Two days ago, I’d be suspicious that this was not a narrative experience, but an expression of vanity. At work, I am surrounded by folks who religiously play another well-known MMORPG you might have heard of,World of Warcraft. They load their character pages on their web browsers and compare gear, achievements, badges. They talk about what they had to do to get these little blips of colored electronic blorps in their character’s electronic box to finally drop. It seems silly from the outside, like they are jus tbeing vain and showing off.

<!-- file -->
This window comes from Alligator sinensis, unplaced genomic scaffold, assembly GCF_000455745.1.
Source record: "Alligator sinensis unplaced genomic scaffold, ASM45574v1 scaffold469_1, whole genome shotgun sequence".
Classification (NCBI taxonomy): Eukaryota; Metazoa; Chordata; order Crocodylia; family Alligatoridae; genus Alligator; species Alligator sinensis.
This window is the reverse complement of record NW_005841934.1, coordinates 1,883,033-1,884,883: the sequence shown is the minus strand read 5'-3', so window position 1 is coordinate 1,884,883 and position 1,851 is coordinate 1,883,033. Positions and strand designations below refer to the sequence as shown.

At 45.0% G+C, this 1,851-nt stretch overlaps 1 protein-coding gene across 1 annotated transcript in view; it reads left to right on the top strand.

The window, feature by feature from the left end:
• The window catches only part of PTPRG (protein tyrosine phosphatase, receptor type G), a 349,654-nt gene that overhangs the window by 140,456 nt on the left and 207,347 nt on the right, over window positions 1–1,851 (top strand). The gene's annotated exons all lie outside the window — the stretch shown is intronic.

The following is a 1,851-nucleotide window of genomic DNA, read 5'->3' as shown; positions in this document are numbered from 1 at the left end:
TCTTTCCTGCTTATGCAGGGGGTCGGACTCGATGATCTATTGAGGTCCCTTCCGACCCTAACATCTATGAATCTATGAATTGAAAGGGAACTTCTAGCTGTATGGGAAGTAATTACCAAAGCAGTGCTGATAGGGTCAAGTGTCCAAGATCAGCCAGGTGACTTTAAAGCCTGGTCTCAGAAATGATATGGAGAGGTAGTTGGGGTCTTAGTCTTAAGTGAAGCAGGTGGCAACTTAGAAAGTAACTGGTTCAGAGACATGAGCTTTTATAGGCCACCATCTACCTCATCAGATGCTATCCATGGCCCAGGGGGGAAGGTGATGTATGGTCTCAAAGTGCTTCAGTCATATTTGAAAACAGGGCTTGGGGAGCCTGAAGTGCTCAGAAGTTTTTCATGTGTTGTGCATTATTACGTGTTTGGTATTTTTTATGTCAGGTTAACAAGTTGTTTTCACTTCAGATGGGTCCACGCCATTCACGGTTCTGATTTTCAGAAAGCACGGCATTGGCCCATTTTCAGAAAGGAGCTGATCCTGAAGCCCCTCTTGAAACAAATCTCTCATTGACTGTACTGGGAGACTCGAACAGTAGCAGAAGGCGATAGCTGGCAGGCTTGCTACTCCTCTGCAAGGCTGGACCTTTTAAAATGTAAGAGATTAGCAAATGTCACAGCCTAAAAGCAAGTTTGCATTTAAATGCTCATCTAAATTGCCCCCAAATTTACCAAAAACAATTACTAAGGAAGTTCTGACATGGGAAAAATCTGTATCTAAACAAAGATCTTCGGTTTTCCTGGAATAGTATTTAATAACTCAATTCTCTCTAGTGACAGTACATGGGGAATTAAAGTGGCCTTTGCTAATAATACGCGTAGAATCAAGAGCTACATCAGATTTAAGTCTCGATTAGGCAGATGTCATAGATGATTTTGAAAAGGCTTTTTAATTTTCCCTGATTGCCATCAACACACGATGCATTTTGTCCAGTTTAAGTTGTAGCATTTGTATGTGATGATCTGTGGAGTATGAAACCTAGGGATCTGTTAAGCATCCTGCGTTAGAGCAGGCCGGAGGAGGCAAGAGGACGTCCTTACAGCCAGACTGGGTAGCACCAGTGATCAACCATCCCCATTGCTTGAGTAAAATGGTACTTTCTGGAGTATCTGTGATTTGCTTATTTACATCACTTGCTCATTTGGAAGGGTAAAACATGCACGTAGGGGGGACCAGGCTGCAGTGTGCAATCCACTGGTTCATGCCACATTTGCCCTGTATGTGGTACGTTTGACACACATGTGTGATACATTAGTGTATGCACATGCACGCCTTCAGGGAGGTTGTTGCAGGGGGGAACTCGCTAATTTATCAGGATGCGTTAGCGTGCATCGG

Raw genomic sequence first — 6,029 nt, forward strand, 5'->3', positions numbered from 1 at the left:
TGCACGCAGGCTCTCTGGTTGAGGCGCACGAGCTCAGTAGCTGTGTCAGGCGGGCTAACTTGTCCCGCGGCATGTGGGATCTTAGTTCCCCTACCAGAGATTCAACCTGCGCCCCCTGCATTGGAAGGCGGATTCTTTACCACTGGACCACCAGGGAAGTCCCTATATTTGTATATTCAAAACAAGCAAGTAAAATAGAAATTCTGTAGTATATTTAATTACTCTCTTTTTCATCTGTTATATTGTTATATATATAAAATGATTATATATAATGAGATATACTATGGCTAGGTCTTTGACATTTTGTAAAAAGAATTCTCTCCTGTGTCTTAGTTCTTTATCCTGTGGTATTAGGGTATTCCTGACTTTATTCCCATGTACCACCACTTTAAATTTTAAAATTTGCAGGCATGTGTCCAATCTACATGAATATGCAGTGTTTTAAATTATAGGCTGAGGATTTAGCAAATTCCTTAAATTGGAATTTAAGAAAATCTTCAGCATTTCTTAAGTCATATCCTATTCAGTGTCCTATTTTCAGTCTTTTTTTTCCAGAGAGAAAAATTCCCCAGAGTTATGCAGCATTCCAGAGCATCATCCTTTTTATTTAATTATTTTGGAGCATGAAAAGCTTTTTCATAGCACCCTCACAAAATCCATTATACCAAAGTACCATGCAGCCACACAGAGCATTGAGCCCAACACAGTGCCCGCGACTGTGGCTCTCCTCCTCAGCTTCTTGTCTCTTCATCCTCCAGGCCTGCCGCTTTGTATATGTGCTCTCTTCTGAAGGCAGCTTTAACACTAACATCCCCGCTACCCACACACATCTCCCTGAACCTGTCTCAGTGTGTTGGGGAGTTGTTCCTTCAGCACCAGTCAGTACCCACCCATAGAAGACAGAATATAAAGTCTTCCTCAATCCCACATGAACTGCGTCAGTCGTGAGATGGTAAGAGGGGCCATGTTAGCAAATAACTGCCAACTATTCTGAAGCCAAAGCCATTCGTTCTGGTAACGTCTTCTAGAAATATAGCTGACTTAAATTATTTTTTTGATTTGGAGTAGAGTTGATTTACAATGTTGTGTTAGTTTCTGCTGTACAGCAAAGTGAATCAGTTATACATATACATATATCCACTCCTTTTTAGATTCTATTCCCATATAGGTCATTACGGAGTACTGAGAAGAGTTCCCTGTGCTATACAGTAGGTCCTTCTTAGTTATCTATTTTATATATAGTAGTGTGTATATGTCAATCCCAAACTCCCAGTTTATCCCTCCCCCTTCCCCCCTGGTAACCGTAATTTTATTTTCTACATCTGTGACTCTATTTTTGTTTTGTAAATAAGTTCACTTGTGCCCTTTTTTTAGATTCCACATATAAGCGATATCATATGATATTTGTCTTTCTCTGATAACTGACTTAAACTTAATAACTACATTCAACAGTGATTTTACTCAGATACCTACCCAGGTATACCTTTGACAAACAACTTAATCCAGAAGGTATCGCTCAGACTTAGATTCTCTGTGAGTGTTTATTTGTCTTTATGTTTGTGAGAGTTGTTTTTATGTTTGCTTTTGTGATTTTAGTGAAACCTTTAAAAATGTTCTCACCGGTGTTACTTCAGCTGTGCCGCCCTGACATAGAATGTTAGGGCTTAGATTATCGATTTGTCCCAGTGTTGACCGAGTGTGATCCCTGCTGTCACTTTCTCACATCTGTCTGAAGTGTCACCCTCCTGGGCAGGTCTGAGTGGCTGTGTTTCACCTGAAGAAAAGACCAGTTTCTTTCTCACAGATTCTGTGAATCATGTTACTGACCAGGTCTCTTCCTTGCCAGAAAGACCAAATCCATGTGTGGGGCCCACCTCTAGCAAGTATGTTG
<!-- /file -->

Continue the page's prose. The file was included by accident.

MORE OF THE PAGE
From the inside, even after only two days, I know what they are also showing is a shared experience. One knows that the fellow with the wicked awesome battleship had to go through a series of occasionally thrilling but often tedious “work” in this space economy. They had to endure the sort of anti-social mining team that rams a cheap frigate into an expensive freighter, just so a buddy can harvest the minerals from the wreckage. They had to endure the slow search for anomalies that led to wreckage that led to blueprints that led to bad-ass battleships. When you speak with other players of your preferred MMORPG, you have the subtext of that experience, expressed by your ability to back up your claim with wicked awesome new gear. You can talk, together, through this framework about the silliness of those potheads on local chat, and about what you were doing all those hours in the basement, huddled against the glowing box that lifted you up out of the suburbs, and into the stars.